By John Murray
Waterbury Mayor Neil O'Leary signed a lease agreement this morning between the City of Waterbury and Luvata, a global force in the manufacturing of superconducting wires and cables. In 2010 when the City of Waterbury announced they were going to utilize the former Chase Brass factory on Thomaston Avenue as a public works campus, Luvata's space in the factory was reduced, and they explored relocating their operation out of Waterbury. Luvata Waterbury President Jim Lajewski, seated next to O'Leary, credited the mayor for changing the course of the relationship. After being elected in November 2011, O'Leary immediately nixed the public works campus as bad policy. O'Leary said the city should explore ways to use the massive facility to expand Waterbury's economic base, and reached out to Luvata to try and persuade them to stay in the city. The efforts of Neil O'Leary, then Congressman Chris Murphy (now a U.S. Senator), Economic Development Director Ron Pugliese, and Leo Frank and Andrew Martelli of the Waterbury Development Corporation convinced Luvata to stay. Instead of being squeezed out of Waterbury, Luvata is now explanding. "This was a great collaborative effort," O'Leary said today. "To see what Luvata does around the world is amazing, and I'm delighted they are staying in Waterbury." With the signing of the lease, Lajewski said, "The headache and frustration of the past few years is gone."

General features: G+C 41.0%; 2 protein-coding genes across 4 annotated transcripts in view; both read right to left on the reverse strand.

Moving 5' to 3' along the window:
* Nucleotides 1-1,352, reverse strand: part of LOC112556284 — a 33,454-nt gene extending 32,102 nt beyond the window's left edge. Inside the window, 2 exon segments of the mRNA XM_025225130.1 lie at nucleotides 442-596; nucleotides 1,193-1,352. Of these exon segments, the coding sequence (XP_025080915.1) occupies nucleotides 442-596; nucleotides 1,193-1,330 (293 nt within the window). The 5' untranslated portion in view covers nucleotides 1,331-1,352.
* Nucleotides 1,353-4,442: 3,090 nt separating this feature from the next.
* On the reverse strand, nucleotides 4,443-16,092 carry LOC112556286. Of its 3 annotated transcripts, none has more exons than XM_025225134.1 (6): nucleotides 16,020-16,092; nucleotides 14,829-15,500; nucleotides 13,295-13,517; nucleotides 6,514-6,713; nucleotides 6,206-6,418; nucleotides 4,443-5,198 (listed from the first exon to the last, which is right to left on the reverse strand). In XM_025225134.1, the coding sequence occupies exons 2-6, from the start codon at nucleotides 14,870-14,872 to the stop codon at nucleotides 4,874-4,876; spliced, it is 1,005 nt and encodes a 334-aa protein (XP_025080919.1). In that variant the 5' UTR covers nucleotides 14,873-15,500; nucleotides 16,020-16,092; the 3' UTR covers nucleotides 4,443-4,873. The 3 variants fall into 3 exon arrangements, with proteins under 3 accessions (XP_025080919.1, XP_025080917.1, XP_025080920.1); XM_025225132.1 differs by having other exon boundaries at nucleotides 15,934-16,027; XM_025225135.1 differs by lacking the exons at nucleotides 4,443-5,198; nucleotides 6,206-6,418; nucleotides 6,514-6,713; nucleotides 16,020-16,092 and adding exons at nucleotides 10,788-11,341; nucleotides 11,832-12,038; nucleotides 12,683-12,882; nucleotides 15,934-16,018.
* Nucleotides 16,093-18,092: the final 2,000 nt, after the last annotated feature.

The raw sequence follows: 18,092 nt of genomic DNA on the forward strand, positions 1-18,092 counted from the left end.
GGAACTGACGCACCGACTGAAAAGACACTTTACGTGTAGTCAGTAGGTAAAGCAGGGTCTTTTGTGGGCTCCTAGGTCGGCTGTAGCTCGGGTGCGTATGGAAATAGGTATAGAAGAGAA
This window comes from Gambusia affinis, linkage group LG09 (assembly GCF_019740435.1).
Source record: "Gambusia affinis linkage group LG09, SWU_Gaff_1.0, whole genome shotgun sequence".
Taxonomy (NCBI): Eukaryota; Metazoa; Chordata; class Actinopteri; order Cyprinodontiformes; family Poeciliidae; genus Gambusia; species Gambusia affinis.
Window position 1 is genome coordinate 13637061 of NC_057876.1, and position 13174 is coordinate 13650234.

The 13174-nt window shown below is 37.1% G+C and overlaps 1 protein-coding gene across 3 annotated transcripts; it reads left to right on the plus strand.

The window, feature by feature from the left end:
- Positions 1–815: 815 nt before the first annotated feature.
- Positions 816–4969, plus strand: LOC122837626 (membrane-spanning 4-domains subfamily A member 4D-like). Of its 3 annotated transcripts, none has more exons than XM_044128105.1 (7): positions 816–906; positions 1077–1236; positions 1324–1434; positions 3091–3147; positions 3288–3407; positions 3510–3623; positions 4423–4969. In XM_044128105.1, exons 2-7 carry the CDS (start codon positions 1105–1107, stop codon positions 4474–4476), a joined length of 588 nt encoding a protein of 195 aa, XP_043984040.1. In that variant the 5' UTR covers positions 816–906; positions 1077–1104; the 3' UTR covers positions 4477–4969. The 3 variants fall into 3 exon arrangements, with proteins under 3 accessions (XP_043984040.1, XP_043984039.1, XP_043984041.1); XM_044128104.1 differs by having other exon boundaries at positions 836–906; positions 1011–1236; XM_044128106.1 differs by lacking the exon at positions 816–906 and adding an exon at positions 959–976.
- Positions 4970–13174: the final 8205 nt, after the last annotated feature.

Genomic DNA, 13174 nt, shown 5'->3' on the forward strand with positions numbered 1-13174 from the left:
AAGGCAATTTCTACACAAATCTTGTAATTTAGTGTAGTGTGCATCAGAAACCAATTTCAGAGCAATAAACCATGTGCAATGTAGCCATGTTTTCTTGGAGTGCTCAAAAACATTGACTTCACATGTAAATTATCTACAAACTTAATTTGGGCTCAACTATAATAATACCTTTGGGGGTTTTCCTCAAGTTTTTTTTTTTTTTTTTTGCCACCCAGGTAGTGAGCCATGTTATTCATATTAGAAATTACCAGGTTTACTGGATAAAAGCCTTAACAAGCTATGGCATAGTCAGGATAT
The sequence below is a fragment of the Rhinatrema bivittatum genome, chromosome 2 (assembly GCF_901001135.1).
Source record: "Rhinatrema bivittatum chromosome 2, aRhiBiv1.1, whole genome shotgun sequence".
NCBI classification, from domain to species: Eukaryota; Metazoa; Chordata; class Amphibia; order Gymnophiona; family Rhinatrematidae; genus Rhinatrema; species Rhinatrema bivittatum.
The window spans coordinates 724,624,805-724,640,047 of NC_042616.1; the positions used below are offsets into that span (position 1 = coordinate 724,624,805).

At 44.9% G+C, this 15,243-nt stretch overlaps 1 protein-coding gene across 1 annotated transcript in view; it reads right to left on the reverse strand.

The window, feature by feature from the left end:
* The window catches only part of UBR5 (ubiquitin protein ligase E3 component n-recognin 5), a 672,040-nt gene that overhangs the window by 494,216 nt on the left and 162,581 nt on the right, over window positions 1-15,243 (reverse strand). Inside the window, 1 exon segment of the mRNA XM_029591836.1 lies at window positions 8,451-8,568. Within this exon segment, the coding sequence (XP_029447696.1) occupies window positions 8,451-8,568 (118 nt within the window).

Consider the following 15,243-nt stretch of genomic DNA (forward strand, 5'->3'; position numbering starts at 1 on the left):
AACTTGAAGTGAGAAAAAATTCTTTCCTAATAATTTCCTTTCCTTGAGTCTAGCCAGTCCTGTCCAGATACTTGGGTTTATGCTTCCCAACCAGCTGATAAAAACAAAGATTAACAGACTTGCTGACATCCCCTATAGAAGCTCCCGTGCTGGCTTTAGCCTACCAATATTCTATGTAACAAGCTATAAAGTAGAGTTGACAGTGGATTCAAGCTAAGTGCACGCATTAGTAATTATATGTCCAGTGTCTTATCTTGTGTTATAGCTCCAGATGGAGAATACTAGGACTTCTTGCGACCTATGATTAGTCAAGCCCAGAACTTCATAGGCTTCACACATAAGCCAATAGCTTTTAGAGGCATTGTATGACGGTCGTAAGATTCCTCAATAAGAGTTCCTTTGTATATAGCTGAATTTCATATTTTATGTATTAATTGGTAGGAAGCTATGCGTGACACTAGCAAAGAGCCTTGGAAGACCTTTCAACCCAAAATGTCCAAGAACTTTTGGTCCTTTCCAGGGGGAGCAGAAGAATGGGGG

A view down Washington Street, in Waterbury, Connecticut. On the right is Saint Francis Xavier Church, and on the hill in the distance is the city's Brooklyn and Town Plot neighborhoods. Photograph by John Murray
Julia Murney, who plays Elphaba on the Broadway show "Wicked", belted out Defying Gravity on the stage of the Palace Theater in downtown Waterbury last night during a benefit concert for Sandy Hook. Murney was one of several dozen stars to participate in "From Broadway With Love - A Benefit Concert For Sandy Hook". The entire first level of the theater was filled with people directly impacted by last month's tragedy; families who lost children or loved ones, and first responders. There was children's laughter in the building, especially when Richard Kind sang "I Wan'na Be Like You" from The Jungle Book. Photograph by John Murray
By John Murray
Camile Atallah was honored on Januray 26th as the Lebanese Mayor For A Day during a ceremony inside Waterbury City Hall. Waterbury Mayor Neil O'Leary is on the left. Atallah was born in Beruit in 1961 and at the age of 18 won a full schlarship to a university in Italy to study pre-medicine. He left the university after three months to return to his family in war-torn Lebanon. A devout Christian, Atallah was credited with saving a Muslim family during the Lebanese Civil War. In 1987 Atallah escaped Lebanon disguised as a Franciscan monk in a fishing boat bound for Israel. Six months later he got a visa to come to the United States and settled in Waterbury, where his two brothers were already established.
By John Murray
Fred Sullivan was the Chief of Police in Waterbury for 17 years, from 1968 to 1985, longer than any officer in city history. Sullivan died on January 22nd, and was buried today after a ceremonial send-off from members of the Waterbury Police Department at the Basilica of the Immaculate Conception Church. Waterbury Mayor Neil O'Leary served five years in the police department under Chief Sullivan in the 1980s, and was promoted to detective by Sullivan. O'Leary eulogized Sullivan, and said the former chief was instrumental in creating community policing in Waterbury, helped establish PAL, and was the first Waterbury police officer to attend the FBI National Academy in Washington D.C..